A definition of Islamophobia will save the lives of British Muslims

This week, MPs from across the political spectrum came together to discuss an issue that really matters to communities up and down the country. No, it wasn’t about Brexit. They were meeting to launch a report calling for the introduction of a definition on Islamophobia. Our call for a definition is not about curtailing free speech or causing offence. Quite the opposite – it is about being able to speak out on the nature of the challenge and how best to address it as a society. Those who argue against recognising the seriousness of this issue are too often those who have no experience of how debilitating this abuse can be.

This is a phenomenon that sees women assaulted, people held back in work and children bullied in our schools. As a British Muslim woman and probably like most British Muslim women, I have experienced Islamophobic attacks while I have been going about my daily life with my children, as well as online. Makram Ali, Mushin Ahmed, Mohammed Saleem and Dr Sarandev Bhambra were all victims of violent Islamophobic attacks, resulting in the deaths of three of the men. Dr Bhambra, a Sikh dentist, was attacked because his assailant mistook him for being a Muslim. If for any reason you are wondering why there is a need for a definition, the deaths of these men are a stark reminder of the consequences in not addressing Islamophobia. It’s an essential step in trying to ensure that attacks like these do not happen ever again on the streets of Britain, and we shouldn’t lose sight of that. As a British Muslim woman and probably like most British Muslim women, I have experienced Islamophobic attacks while I have been going about my daily life with my children, as well as online. Vitriolic tweets that I have personally received include: ‘F***ed up c***. Freedom of speech. Go back to being stoned in Saudi Arabia you whore’, and I’ve also been called ‘Paki traitorous scum’. Meanwhile, when a female Christian friend of mine, who is a vicar, challenged some of the abuse I was receiving online, she was attacked too and told ‘the collar makes you like a child molester’.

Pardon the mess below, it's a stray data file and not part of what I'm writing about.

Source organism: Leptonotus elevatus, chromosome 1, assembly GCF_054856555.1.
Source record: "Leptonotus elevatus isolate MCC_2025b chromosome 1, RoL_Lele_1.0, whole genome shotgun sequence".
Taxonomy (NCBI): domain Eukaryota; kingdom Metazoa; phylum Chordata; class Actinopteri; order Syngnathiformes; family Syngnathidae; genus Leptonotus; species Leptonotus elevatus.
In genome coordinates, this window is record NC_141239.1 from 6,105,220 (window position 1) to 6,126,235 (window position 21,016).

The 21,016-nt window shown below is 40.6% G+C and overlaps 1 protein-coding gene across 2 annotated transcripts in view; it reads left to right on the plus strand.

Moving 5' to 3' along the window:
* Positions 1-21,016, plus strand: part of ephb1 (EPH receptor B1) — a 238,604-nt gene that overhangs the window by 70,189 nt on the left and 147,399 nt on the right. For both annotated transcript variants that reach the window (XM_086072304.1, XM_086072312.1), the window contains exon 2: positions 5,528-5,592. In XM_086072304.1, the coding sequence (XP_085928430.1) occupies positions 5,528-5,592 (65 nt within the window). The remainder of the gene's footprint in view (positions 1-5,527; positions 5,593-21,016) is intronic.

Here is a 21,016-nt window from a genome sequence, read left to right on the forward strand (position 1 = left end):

Unfortunately, anti-Muslim and misogynistic hatred like this is par for the course online. But it doesn’t stop there, the Muslim women I speak to around the UK all have stories of experiencing hatred – all too often under-reported, leaving many feeling anxious and fearful in going about their everyday lives. Research conducted in the UK, US and Europe also shows that victims of Islamophobic hate crimes are overwhelmingly female. Islamophobia goes beyond hate crime. The Muslim women that I work with have described how nearly every aspect of their lives is affected by some form of anti-Muslim prejudice – be it structural issues in employment that stop them from getting a job because of their Muslim-sounding name, the fact that they wear a hijab, or that their children experience Islamophobia in the playground, classroom or while playing sports. Another key concern is the rise of bullying in schools, which is anti-Muslim in nature. Just this week, we’ve seen reports of a horrific attack on a Syrian refugee in a school in Huddersfield. As despicable as this is, the public outcry – from people of all faiths, ethnicities and ages – shows that the majority of people in this country want to stand up to bullies. Following a report by ChildLine in which it described how young British Muslims called its helpline after being called ‘terrorists’ or ‘bombers’ etc. in school, we began a long process of working with the Department for Education and its partners so we can begin to recognise the phenomenon of Islamophobic bullying in schools. The lack of an agreed definition has so far been a hinderance to businesses, agencies and schools in addressing Islamophobia.

The definition put forward is a means of ensuring businesses create policies to ensure that their workplace practices do not discriminate against British Muslims. How can they do this if there is no definition of what we are trying to stop?

A definition of Islamophobia is far from tokenistic. It is the opposite, it signals that as a society we are all brave enough to acknowledge there is a problem, and one that does need to be addressed. No single definition is going to be perfect however the definition put forward by the APPG, crucially unlike its predecessors is evidence based, following extensive consultations with British Muslim communities around the UK, experts and academics. As Chair of the Independent Members of the Cross Government Working Group on Anti-Muslim Hatred I will be recommending that the working group endorses this definition and recommends that government take the definition forward.

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